3 Ways to Overcome the Fear of "Parent Fail"


Do you secretly fear that all the other parents have it all figured out?

It is so easy to judge other parents. 

Admit it, we all do it.

We judge the parents who let their child eat, watch, or do those things we see as taboo.

And we judge the parents whose children only eat organic foods, or are reading at three years old, or taking college classes before they enter high school, or doing something else magnificent.

And behind all  the judging, there’s the fear that’s driving it:

I’m afraid other people have the secret to parenthood figured out, and I’m doing it wrong.

I’m afraid of PARENT FAIL.

And we all have our definition of what “parent fail.” means.

For some parents it means that their kids won’t be a “success” in life–with a solid education, good career, and financial stability.

For others, it’s that their kids won’t be happy.

For me, my biggest fear lingers in the back of my mind like a constant question: “What if my kids walk away from their relationship with the Lord and never come back?”

Worse yet, “What if I am the one that inadvertently pushes them towards that choice?”

We all put a lot of weight on ourselves as parents and forget that our kids will ultimately make their own choices for their life.

All we can do is help our kids try to understand their true worth and purpose, help them see a vision for their future and then trust God with the direction they’ll take.

And of course, we can love them every step of the way.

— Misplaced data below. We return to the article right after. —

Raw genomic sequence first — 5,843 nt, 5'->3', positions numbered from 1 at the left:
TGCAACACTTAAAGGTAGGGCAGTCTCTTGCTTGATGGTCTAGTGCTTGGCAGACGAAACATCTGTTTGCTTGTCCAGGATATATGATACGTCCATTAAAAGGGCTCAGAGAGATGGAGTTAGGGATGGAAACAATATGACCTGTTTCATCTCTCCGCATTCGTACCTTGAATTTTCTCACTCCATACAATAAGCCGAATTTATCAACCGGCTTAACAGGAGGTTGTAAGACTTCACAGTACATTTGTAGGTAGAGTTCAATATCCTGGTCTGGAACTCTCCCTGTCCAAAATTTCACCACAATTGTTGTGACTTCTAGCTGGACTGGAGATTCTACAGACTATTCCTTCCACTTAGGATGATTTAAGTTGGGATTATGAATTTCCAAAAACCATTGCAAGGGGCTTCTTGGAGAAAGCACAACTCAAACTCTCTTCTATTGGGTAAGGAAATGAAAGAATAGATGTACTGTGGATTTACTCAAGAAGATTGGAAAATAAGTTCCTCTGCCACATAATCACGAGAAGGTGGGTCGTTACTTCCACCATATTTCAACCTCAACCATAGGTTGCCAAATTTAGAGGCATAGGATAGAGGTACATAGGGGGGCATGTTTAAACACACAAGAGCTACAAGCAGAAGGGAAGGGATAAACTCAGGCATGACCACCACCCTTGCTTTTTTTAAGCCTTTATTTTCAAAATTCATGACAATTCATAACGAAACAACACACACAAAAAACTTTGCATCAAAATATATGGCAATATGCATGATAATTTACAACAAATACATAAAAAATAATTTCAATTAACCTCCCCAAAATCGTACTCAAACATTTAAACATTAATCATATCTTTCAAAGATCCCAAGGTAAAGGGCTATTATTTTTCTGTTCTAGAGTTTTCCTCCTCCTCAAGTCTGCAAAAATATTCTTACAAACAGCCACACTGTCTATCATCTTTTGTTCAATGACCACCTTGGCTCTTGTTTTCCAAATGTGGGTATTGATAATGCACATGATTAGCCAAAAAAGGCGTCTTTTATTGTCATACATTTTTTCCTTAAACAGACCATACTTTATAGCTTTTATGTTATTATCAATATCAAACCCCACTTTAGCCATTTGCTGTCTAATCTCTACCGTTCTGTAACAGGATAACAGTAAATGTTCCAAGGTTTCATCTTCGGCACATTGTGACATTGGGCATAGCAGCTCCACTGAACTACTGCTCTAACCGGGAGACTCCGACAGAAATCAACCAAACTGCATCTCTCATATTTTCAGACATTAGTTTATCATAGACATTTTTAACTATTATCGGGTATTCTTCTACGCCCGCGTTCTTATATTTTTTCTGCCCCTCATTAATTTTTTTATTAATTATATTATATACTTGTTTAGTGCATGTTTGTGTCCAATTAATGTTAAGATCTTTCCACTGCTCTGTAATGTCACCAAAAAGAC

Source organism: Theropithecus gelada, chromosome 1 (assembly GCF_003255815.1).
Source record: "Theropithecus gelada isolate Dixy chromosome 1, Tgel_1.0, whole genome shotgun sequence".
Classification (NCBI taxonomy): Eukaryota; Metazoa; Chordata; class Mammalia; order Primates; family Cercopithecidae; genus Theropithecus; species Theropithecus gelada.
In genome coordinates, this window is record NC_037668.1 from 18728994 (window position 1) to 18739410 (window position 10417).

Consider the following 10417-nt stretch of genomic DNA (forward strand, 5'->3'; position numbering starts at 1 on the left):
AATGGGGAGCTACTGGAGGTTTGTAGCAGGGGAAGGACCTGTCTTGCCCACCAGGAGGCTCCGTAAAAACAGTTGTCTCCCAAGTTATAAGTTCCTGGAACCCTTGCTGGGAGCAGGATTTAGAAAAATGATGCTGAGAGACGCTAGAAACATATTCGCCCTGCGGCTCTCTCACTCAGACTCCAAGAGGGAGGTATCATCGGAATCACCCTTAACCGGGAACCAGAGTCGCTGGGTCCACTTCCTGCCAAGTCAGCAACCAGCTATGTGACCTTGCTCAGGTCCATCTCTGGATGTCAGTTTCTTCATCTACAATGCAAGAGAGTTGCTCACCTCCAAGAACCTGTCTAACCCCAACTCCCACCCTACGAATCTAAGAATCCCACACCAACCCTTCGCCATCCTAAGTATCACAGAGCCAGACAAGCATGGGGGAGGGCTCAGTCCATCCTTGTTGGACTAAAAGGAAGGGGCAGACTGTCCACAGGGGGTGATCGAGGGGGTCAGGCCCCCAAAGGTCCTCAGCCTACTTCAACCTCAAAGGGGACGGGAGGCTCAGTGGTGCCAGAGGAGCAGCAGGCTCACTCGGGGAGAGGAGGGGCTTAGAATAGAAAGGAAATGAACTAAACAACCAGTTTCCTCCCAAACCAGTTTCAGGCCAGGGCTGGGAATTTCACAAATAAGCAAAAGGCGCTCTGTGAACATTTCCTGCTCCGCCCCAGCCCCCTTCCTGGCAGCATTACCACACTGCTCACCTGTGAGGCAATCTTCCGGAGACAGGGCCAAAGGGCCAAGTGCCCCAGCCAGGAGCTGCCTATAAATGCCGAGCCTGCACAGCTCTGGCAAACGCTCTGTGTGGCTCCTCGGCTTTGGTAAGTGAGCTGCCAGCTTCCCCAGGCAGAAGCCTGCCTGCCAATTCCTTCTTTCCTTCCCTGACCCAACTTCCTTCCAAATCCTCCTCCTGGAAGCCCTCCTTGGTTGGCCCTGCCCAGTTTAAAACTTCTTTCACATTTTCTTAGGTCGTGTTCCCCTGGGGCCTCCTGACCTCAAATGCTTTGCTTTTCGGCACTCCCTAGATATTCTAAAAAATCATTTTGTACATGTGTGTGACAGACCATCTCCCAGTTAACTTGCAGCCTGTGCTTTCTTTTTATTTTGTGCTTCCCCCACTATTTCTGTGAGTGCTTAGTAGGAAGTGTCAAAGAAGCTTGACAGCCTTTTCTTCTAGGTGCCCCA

Love never fails.

3 things I try to remember when I’m gripped with the fear of Parent Fail:

  1. God is bigger than me.  I’ve said it before, but I have to look to Him and trust His word as a guide and keep filtering everything that way.
  1.  I won’t do it all “right.” I am going to mess up. It’s vital I learn to say I’m sorry and admit when I am wrong.  I simply can’t be perfect.
  1. I need to keep letting my kids try and fail as well. They’re going to make some choices I don’t like. Yet, while they’re growing up I can help them learn how to make decisions and accept the consequences of their decisions.  I think my personal disappointment can relieved somewhat, when I realize they’re learning a valuable lesson through it all. It’ll be what it’ll be.

Bottom line, I think the most helpful thing I need to remember is to fear less and love more.

Parenting out of an anxious place is rarely helpful. As many books on parenting as there are, no one formula fits all.

That goes for kids as well as parents. I have to stop judging others. And I have to stop judging myself.

by Leneita Fix

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